8. nwbobber

    nwbobber
    Longview, Wa.
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    +1 on the manuals. I think I'm up to 10, and they all have taught me something that the others left out. I think Calipers are a necessity to be safe. You don't know if you are doing things right unless you measure. A kinetic bullet puller to take rounds apart if something is not right. A notebook to keep track of the minutest details.

    The cartridge trays are a great convenience, look at the wood ones midway sells, much nicer than the one size fits all plastic ones.

    You have some good friends.
     
  9. Poonaner

    Poonaner
    Olympia, WA
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    Tons of good advice here. Thanks for all the help and keep the suggestions coming!
     
  10. shakazulu12

    shakazulu12
    Portland, OR
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    Good idea, I was just about to bolt the press on when I happened to log back in. Still have plenty of scrap wood, so another five minutes to save hours of hassle down the road seems like a pretty good tradeoff.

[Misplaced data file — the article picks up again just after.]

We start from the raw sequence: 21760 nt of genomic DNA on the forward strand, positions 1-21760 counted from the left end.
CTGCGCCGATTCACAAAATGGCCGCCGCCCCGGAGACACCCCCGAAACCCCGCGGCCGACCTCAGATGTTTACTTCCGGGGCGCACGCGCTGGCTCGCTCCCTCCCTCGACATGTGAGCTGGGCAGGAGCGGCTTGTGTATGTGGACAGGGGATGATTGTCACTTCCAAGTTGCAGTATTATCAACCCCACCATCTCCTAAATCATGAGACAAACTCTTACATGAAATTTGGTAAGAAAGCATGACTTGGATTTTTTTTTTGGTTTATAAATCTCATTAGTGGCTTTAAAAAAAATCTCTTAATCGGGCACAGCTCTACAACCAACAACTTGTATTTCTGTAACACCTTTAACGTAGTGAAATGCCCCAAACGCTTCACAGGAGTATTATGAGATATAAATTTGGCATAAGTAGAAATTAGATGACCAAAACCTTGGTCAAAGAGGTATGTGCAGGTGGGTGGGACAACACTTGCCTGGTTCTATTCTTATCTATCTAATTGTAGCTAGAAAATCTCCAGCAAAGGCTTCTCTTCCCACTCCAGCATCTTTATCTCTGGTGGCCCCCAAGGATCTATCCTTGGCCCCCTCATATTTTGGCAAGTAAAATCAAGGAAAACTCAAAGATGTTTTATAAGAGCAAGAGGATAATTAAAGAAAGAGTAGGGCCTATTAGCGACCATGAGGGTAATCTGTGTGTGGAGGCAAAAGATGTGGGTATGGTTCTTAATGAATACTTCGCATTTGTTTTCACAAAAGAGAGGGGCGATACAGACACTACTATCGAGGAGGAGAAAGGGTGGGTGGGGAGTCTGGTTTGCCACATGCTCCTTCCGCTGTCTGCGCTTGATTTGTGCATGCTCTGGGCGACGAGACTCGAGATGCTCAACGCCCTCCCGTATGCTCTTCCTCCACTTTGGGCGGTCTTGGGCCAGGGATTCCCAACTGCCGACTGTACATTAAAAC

11. P7id10T

    P7id10T
    West Slope
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    Welcome to reloading. There's lots to this and it's a lifetime hobby.
    Lots of great advice from old timers here.

    If you can arrange it, visit someone with a reloading setup. If you visit Portland at all, you're welcome to spend some time at my bench.

    What I see is a Rock Crusher press kit and what you're doing is pistol and 223. Get them to also get you a progressive like a __________ (everyone's opinion here).
    I started out with a Lee Loadmaster. Effective, cheap in price and manufacture but it sure worked for pistol ammo. Now use a Hornady LnL.
     
  12. vertical ascent

    vertical ascent
    Vancouver
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    Here is my set-up to load 300AAC Blackout ammunition. I am using my kitchen table. I don't do fine dining at my apartment so I am putting my table to good use.

    I bought a slab of wood at Lowes (48in X 11in X 1 1/2in) I then used clamps to secure the board to my kitchen table. On this board, I bolted my presses and trimmer, the beauty is if I ever need to move or take my press elsewhere, I have that option.

    c7a0d80b-8959-4834-a84b-fcb9894ab404_zps3039e7ca.jpg
     
  13. GadgetGeek

    GadgetGeek
    Portland, Oregon
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    Yep!! A couple reloading manuals and Youtube is all you need to get started. Plus some dies, powder, primers, brass, bullets.... Welcome to the world of reloading!!! There is always something else you will need! :) It's a great hobby!